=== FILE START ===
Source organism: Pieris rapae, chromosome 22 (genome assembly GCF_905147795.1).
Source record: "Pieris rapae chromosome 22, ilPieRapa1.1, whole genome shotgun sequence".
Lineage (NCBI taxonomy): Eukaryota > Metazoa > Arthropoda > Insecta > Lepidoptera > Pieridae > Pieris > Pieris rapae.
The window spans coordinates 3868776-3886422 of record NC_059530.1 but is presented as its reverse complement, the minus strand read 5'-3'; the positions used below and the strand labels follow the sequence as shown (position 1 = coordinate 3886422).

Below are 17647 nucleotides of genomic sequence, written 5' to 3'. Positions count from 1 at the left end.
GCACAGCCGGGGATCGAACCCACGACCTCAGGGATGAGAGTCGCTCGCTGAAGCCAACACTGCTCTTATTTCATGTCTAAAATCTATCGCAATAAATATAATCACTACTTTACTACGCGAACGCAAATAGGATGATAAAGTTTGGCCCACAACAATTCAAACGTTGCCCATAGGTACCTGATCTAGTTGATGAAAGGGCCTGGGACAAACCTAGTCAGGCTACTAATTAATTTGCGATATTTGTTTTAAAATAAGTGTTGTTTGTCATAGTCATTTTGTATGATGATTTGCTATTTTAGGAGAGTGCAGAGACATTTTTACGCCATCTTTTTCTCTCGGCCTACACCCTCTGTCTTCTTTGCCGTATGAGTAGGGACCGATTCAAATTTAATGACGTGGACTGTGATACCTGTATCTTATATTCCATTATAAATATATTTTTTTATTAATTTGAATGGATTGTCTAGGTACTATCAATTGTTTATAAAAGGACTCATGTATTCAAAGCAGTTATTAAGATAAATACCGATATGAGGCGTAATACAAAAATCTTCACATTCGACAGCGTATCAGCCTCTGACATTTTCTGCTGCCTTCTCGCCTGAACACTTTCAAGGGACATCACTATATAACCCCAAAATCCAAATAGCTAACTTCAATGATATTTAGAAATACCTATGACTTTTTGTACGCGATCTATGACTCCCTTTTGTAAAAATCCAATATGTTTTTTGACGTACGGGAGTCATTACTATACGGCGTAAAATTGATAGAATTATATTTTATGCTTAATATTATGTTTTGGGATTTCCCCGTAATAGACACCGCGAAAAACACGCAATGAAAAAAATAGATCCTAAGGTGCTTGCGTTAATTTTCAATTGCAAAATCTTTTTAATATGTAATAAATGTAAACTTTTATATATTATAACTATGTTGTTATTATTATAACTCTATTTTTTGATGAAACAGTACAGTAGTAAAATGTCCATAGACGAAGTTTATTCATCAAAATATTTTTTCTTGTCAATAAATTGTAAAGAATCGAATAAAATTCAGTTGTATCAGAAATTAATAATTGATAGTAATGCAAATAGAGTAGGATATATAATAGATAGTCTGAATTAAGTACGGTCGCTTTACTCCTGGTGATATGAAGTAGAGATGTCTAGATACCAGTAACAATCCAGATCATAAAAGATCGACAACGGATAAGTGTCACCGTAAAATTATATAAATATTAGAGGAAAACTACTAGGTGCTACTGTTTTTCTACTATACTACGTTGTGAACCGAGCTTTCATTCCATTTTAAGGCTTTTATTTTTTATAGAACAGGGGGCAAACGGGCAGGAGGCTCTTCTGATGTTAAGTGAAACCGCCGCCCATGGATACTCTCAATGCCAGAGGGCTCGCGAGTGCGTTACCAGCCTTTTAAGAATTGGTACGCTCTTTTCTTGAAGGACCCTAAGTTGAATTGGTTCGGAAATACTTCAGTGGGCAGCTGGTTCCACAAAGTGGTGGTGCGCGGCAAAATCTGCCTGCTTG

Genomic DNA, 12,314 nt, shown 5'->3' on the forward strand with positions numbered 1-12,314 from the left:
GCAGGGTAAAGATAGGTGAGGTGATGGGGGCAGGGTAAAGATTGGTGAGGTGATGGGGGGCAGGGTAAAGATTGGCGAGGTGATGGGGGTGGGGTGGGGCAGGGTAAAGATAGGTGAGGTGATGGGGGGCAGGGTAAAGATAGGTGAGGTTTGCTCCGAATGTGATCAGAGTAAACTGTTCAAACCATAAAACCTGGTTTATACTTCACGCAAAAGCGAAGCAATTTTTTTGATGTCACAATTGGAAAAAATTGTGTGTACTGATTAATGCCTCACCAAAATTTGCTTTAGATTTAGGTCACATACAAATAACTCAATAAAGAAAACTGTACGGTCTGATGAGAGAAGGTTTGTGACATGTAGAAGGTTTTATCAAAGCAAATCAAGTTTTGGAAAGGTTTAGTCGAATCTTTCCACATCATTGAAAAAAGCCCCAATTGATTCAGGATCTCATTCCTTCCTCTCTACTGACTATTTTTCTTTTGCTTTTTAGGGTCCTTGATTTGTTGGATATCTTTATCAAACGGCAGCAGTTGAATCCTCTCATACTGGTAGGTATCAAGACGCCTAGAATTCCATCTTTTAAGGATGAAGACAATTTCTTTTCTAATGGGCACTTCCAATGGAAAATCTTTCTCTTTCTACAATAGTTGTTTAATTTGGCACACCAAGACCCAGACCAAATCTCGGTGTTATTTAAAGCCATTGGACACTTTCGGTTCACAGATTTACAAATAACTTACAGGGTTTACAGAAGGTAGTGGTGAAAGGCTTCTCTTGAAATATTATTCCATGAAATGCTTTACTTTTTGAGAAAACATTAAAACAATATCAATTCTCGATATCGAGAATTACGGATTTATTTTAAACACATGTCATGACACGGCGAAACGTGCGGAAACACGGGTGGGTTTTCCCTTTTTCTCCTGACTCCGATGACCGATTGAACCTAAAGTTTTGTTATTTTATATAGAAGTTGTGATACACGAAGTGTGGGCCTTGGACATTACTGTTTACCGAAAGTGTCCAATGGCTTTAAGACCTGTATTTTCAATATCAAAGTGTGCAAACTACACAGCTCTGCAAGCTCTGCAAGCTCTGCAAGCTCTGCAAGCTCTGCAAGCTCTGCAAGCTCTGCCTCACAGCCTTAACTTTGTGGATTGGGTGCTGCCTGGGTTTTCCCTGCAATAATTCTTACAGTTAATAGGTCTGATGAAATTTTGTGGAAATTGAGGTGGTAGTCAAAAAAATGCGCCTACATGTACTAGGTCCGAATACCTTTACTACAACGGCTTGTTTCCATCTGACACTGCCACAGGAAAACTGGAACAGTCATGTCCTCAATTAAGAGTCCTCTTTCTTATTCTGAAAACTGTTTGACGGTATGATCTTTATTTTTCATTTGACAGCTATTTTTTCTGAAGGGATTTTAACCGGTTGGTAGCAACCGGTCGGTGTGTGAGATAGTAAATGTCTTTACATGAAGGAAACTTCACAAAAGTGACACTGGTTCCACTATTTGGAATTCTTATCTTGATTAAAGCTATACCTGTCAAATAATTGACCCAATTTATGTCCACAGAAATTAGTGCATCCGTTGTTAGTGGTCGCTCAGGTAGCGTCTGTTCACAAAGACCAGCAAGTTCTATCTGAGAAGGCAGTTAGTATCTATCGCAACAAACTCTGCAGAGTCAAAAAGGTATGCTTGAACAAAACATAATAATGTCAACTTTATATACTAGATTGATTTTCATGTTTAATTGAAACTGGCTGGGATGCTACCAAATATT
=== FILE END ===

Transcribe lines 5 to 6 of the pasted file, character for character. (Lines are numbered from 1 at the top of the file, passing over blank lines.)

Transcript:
Below are 17647 nucleotides of genomic sequence, written 5' to 3'. Positions count from 1 at the left end.
GCACAGCCGGGGATCGAACCCACGACCTCAGGGATGAGAGTCGCTCGCTGAAGCCAACACTGCTCTTATTTCATGTCTAAAATCTATCGCAATAAATATAATCACTACTTTACTACGCGAACGCAAATAGGATGATAAAGTTTGGCCCACAACAATTCAAACGTTGCCCATAGGTACCTGATCTAGTTGATGAAAGGGCCTGGGACAAACCTAGTCAGGCTACTAATTAATTTGCGATATTTGTTTTAAAATAAGTGTTGTTTGTCATAGTCATTTTGTATGATGATTTGCTATTTTAGGAGAGTGCAGAGACATTTTTACGCCATCTTTTTCTCTCGGCCTACACCCTCTGTCTTCTTTGCCGTATGAGTAGGGACCGATTCAAATTTAATGACGTGGACTGTGATACCTGTATCTTATATTCCATTATAAATATATTTTTTTATTAATTTGAATGGATTGTCTAGGTACTATCAATTGTTTATAAAAGGACTCATGTATTCAAAGCAGTTATTAAGATAAATACCGATATGAGGCGTAATACAAAAATCTTCACATTCGACAGCGTATCAGCCTCTGACATTTTCTGCTGCCTTCTCGCCTGAACACTTTCAAGGGACATCACTATATAACCCCAAAATCCAAATAGCTAACTTCAATGATATTTAGAAATACCTATGACTTTTTGTACGCGATCTATGACTCCCTTTTGTAAAAATCCAATATGTTTTTTGACGTACGGGAGTCATTACTATACGGCGTAAAATTGATAGAATTATATTTTATGCTTAATATTATGTTTTGGGATTTCCCCGTAATAGACACCGCGAAAAACACGCAATGAAAAAAATAGATCCTAAGGTGCTTGCGTTAATTTTCAATTGCAAAATCTTTTTAATATGTAATAAATGTAAACTTTTATATATTATAACTATGTTGTTATTATTATAACTCTATTTTTTGATGAAACAGTACAGTAGTAAAATGTCCATAGACGAAGTTTATTCATCAAAATATTTTTTCTTGTCAATAAATTGTAAAGAATCGAATAAAATTCAGTTGTATCAGAAATTAATAATTGATAGTAATGCAAATAGAGTAGGATATATAATAGATAGTCTGAATTAAGTACGGTCGCTTTACTCCTGGTGATATGAAGTAGAGATGTCTAGATACCAGTAACAATCCAGATCATAAAAGATCGACAACGGATAAGTGTCACCGTAAAATTATATAAATATTAGAGGAAAACTACTAGGTGCTACTGTTTTTCTACTATACTACGTTGTGAACCGAGCTTTCATTCCATTTTAAGGCTTTTATTTTTTATAGAACAGGGGGCAAACGGGCAGGAGGCTCTTCTGATGTTAAGTGAAACCGCCGCCCATGGATACTCTCAATGCCAGAGGGCTCGCGAGTGCGTTACCAGCCTTTTAAGAATTGGTACGCTCTTTTCTTGAAGGACCCTAAGTTGAATTGGTTCGGAAATACTTCAGTGGGCAGCTGGTTCCACAAAGTGGTGGTGCGCGGCAAAATCTGCCTGCTTG